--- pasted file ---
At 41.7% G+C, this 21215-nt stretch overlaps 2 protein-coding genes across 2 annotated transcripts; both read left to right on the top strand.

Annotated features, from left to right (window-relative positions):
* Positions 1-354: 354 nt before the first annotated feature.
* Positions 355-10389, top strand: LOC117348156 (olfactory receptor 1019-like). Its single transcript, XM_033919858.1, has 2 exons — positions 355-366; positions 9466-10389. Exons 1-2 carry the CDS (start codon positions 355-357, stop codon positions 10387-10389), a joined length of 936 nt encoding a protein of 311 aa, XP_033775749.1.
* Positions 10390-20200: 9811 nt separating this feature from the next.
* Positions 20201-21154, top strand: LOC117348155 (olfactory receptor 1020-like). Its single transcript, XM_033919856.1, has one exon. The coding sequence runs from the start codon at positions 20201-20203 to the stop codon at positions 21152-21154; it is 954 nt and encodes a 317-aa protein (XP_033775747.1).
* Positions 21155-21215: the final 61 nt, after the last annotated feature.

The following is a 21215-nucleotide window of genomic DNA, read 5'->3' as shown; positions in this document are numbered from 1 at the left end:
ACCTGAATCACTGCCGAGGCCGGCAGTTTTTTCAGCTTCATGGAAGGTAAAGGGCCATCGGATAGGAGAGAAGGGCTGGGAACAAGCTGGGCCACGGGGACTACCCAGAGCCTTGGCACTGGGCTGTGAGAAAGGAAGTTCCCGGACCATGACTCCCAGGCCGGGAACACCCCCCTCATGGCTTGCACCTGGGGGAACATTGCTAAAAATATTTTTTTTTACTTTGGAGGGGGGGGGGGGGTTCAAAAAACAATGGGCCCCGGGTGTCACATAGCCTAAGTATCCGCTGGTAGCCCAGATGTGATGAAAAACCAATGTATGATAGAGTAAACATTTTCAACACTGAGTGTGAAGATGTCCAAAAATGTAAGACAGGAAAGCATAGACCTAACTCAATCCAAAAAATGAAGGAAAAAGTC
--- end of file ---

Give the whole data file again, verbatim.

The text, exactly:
At 41.7% G+C, this 21215-nt stretch overlaps 2 protein-coding genes across 2 annotated transcripts; both read left to right on the top strand.

Annotated features, from left to right (window-relative positions):
* Positions 1-354: 354 nt before the first annotated feature.
* Positions 355-10389, top strand: LOC117348156 (olfactory receptor 1019-like). Its single transcript, XM_033919858.1, has 2 exons — positions 355-366; positions 9466-10389. Exons 1-2 carry the CDS (start codon positions 355-357, stop codon positions 10387-10389), a joined length of 936 nt encoding a protein of 311 aa, XP_033775749.1.
* Positions 10390-20200: 9811 nt separating this feature from the next.
* Positions 20201-21154, top strand: LOC117348155 (olfactory receptor 1020-like). Its single transcript, XM_033919856.1, has one exon. The coding sequence runs from the start codon at positions 20201-20203 to the stop codon at positions 21152-21154; it is 954 nt and encodes a 317-aa protein (XP_033775747.1).
* Positions 21155-21215: the final 61 nt, after the last annotated feature.

The following is a 21215-nucleotide window of genomic DNA, read 5'->3' as shown; positions in this document are numbered from 1 at the left end:
ACCTGAATCACTGCCGAGGCCGGCAGTTTTTTCAGCTTCATGGAAGGTAAAGGGCCATCGGATAGGAGAGAAGGGCTGGGAACAAGCTGGGCCACGGGGACTACCCAGAGCCTTGGCACTGGGCTGTGAGAAAGGAAGTTCCCGGACCATGACTCCCAGGCCGGGAACACCCCCCTCATGGCTTGCACCTGGGGGAACATTGCTAAAAATATTTTTTTTTACTTTGGAGGGGGGGGGGGGGTTCAAAAAACAATGGGCCCCGGGTGTCACATAGCCTAAGTATCCGCTGGTAGCCCAGATGTGATGAAAAACCAATGTATGATAGAGTAAACATTTTCAACACTGAGTGTGAAGATGTCCAAAAATGTAAGACAGGAAAGCATAGACCTAACTCAATCCAAAAAATGAAGGAAAAAGTC